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Default replace sill plate in basement

Darn termites!

I need to replace 40' of sill plate from the 7' basement of a two-
story house. Replacing it from the outside is out of the question
because of brick veneer and a solid-pour concrete porch.

28' of the replacement should be fairly straight forward because the
floor joists are perpindicular to the sill plate. Jack the house 10'
at a time by the floor joists enough to get the old sill out then
slide in a new PT sill.

The last 12' however will be a PITA.
The floor joists are parallel to the sill plate
There is a floor joist about 4" from the concrete wall limiting access
(maybe removable)
The end joist (above the sill and under the outside wall framing) is
damaged
The sewer pipe, water line and meter, and gas line and meter all are
on this 12'
Lots of HVAC ducts here as well to make things fun
And to make it even more fun the building inspector wants anchor bolts
installed

Any ideas on how to jack/support this 12' span (No its not a gable end
wall)

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Default replace sill plate in basement

On Feb 20, 3:16*pm, Limp Arbor wrote:
Darn termites!

I need to replace 40' of sill plate from the 7' basement of a two-
story house. *Replacing it from the outside is out of the question
because of brick veneer and a solid-pour concrete porch.

28' of the replacement should be fairly straight forward because the
floor joists are perpindicular to the sill plate. *Jack the house 10'
at a time by the floor joists enough to get the old sill out then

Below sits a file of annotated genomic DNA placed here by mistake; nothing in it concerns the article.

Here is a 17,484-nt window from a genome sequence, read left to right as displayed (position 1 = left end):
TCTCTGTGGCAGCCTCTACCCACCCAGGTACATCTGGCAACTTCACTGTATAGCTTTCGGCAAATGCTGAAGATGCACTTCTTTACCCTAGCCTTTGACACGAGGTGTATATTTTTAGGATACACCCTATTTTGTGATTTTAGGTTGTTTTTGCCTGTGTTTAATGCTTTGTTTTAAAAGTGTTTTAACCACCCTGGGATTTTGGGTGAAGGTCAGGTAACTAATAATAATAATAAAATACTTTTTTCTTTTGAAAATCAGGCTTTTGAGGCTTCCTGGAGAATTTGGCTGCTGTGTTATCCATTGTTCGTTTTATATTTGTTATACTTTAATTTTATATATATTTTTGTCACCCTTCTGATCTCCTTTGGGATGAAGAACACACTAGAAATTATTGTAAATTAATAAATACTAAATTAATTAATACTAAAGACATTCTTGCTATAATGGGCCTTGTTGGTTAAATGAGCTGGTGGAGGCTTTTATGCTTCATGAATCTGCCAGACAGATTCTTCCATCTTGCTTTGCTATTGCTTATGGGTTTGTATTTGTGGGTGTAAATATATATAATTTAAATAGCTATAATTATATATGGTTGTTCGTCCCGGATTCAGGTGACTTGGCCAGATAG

slide in a new PT sill.

The last 12' however will be a PITA.
The floor joists are parallel to the sill plate
There is a floor joist about 4" from the concrete wall limiting access
(maybe removable)
The end joist (above the sill and under the outside wall framing) is
damaged
The sewer pipe, water line and meter, and gas line and meter all are
on this 12'
Lots of HVAC ducts here as well to make things fun
And to make it even more fun the building inspector wants anchor bolts
installed

Any ideas on how to jack/support this 12' span (No its not a gable end
wall)


You MUST be talking 10"? Even that seems rather excessive.
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Default replace sill plate in basement

Limp Arbor wrote:

Darn termites!

I need to replace 40' of sill plate from the 7' basement of a two-
story house. Replacing it from the outside is out of the question
because of brick veneer and a solid-pour concrete porch.

28' of the replacement should be fairly straight forward because the
floor joists are perpindicular to the sill plate. Jack the house 10'
at a time by the floor joists enough to get the old sill out then
slide in a new PT sill.

The last 12' however will be a PITA.
The floor joists are parallel to the sill plate
There is a floor joist about 4" from the concrete wall limiting access
(maybe removable)
The end joist (above the sill and under the outside wall framing) is
damaged
The sewer pipe, water line and meter, and gas line and meter all are
on this 12'
Lots of HVAC ducts here as well to make things fun
And to make it even more fun the building inspector wants anchor bolts
installed

Any ideas on how to jack/support this 12' span (No its not a gable end
wall)


Sure, but nothing I am going to try to describe over the
internet. Especially without having seen the entire situation up
close and personal. Too many variables in this equation.

--
Robert Allison
Rimshot, Inc.
Georgetown, TX
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Default replace sill plate in basement

On Feb 20, 3:21*pm, Robatoy wrote:
On Feb 20, 3:16*pm, Limp Arbor wrote:





Darn termites!


I need to replace 40' of sill plate from the 7' basement of a two-
story house. *Replacing it from the outside is out of the question
because of brick veneer and a solid-pour concrete porch.


28' of the replacement should be fairly straight forward because the
floor joists are perpindicular to the sill plate. *Jack the house 10'
at a time by the floor joists enough to get the old sill out then
slide in a new PT sill.


The last 12' however will be a PITA.
The floor joists are parallel to the sill plate
There is a floor joist about 4" from the concrete wall limiting access